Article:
Investment: AMV eases fears of slump

YOU HAVE to feel for Abbott Mead Vickers. The advertising and marketing group has long avoided rash international ventures in favour of building up its business in the UK. Until a few months ago, this meant it was seen as a safe option in a risky industry. But then investors started worrying about the British economy and AMV shares promptly dropped 40 per cent.

Half year figures, released yesterday, went some way towards easing fears of an imminent slump. Adjusted for the sale of the Leagas Delaney agency, turnover was up 12 per cent, while operating profits jumped 18 per cent. The chairman, Peter Mead, insists there is no sign of a slowdown so far.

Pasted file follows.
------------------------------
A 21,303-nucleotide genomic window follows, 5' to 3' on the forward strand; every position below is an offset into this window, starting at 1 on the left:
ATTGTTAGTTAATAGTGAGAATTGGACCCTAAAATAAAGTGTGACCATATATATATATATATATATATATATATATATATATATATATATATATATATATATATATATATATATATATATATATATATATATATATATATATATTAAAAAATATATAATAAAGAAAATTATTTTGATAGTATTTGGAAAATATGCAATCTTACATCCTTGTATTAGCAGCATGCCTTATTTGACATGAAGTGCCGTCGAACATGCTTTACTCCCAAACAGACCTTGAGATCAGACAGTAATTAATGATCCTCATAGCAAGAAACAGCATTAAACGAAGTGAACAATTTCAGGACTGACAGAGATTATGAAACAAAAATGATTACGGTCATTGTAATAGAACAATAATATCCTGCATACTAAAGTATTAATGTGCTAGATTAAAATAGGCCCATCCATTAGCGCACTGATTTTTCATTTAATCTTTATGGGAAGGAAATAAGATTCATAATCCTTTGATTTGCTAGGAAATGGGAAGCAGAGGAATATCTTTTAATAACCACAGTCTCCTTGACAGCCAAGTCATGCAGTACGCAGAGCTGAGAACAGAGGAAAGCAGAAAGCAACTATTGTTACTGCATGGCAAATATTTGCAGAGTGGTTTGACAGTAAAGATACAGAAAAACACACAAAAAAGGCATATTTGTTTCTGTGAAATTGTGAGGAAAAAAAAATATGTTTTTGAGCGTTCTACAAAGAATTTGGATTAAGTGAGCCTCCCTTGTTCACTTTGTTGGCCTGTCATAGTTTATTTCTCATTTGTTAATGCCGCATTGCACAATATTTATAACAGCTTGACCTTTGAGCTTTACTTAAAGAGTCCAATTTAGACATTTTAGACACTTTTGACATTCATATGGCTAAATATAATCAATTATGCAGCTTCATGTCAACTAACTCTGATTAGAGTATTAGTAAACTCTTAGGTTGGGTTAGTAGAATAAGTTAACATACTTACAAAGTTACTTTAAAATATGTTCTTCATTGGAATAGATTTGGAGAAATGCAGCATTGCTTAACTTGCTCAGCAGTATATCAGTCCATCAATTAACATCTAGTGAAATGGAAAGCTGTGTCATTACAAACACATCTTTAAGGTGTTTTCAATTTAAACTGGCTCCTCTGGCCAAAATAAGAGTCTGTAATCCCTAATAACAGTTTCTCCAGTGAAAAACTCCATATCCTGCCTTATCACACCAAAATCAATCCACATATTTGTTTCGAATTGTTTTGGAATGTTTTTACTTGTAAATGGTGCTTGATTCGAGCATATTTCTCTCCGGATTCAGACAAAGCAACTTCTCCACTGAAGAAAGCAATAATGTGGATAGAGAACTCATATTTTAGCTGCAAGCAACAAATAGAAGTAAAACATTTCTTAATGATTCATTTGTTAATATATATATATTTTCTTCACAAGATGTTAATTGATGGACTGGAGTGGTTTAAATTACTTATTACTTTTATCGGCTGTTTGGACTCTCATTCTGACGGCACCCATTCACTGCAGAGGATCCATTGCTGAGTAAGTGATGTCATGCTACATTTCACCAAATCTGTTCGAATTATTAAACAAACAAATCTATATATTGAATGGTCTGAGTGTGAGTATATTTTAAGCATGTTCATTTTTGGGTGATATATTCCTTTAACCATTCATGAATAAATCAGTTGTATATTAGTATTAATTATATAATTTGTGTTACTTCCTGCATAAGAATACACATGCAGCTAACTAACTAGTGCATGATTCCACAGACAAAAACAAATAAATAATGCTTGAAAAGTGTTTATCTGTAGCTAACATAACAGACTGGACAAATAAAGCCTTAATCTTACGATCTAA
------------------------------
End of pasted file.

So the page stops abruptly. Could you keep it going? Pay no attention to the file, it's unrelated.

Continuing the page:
What's more, AMV believes it is better prepared this time. It argues that in tough economic times companies switch from building their brands to boosting sales with one-off campaigns. As a result, AMV has invested heavily in direct marketing and public relations businesses, which will protect revenues if traditional advertising spending tails off.

Of course, none of this will do much good if spending really begins to fall. Although it has built some flexibility into its wage bill, AMV's profits are still highly geared to any rise or fall in revenues.

Analysts have left full-year profit forecasts unchanged at about pounds 19.4m, putting AMV shares - which rose 28.5p to 292.5p yesterday - on a forward multiple of 18. That's a discount to AMV's larger rivals. But until the economic outlook clears the shares are no more than a hold.

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